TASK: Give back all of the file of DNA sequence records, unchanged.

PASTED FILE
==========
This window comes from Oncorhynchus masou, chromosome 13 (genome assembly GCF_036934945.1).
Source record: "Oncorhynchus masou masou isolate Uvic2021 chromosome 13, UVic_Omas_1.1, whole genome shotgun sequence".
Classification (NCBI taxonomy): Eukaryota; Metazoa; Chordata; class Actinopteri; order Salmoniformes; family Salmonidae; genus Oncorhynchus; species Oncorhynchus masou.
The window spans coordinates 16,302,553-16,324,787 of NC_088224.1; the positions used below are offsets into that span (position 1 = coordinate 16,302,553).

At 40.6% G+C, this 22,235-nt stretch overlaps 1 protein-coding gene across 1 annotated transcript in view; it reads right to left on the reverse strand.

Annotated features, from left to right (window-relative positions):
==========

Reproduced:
This window comes from Oncorhynchus masou, chromosome 13 (genome assembly GCF_036934945.1).
Source record: "Oncorhynchus masou masou isolate Uvic2021 chromosome 13, UVic_Omas_1.1, whole genome shotgun sequence".
Classification (NCBI taxonomy): Eukaryota; Metazoa; Chordata; class Actinopteri; order Salmoniformes; family Salmonidae; genus Oncorhynchus; species Oncorhynchus masou.
The window spans coordinates 16,302,553-16,324,787 of NC_088224.1; the positions used below are offsets into that span (position 1 = coordinate 16,302,553).

At 40.6% G+C, this 22,235-nt stretch overlaps 1 protein-coding gene across 1 annotated transcript in view; it reads right to left on the reverse strand.

Annotated features, from left to right (window-relative positions):